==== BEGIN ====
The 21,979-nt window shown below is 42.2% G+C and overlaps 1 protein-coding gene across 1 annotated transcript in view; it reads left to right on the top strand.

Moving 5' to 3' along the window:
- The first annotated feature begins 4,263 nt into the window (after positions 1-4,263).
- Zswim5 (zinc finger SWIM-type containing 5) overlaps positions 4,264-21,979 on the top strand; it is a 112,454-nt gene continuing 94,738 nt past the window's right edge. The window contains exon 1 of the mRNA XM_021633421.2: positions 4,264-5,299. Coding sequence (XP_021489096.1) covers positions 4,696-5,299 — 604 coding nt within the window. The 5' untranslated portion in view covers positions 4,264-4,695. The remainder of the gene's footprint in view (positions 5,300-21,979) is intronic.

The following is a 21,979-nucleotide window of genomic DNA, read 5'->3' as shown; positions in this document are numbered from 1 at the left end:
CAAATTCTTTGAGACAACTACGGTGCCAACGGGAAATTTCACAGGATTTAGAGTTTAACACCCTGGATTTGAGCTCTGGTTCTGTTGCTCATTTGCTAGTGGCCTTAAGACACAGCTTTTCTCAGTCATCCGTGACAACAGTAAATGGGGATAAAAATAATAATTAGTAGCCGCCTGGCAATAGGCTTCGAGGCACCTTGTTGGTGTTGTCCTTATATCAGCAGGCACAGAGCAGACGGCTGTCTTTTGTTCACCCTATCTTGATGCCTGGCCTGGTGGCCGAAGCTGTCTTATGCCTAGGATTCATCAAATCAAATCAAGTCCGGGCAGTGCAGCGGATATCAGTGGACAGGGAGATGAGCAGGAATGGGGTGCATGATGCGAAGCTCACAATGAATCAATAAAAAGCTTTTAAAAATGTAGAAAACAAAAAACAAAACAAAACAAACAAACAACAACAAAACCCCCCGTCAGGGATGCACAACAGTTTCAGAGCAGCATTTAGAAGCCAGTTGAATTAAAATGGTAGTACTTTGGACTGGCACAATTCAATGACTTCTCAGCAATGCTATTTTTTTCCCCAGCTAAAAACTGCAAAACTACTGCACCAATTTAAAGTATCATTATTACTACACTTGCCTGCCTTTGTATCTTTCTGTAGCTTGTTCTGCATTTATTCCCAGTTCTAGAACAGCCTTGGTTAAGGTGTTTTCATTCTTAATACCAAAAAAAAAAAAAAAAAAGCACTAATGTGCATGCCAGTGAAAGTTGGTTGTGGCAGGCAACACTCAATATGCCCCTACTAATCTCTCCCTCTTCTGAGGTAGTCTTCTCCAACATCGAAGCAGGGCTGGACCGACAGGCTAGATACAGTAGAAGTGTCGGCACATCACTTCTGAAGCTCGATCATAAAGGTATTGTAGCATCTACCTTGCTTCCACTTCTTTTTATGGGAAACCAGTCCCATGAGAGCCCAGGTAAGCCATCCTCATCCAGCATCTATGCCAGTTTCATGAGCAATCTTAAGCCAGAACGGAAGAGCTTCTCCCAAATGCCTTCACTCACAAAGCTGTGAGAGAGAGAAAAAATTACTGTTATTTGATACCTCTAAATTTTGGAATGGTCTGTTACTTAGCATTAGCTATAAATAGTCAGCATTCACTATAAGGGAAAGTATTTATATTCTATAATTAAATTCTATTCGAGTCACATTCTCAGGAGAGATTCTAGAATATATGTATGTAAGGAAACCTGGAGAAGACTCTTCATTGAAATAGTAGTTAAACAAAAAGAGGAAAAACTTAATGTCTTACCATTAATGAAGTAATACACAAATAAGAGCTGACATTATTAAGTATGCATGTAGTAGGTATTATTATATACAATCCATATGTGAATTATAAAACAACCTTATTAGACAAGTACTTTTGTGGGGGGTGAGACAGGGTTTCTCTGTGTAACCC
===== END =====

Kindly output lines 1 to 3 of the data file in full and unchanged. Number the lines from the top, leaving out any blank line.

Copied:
The 21,979-nt window shown below is 42.2% G+C and overlaps 1 protein-coding gene across 1 annotated transcript in view; it reads left to right on the top strand.

Moving 5' to 3' along the window:
- The first annotated feature begins 4,263 nt into the window (after positions 1-4,263).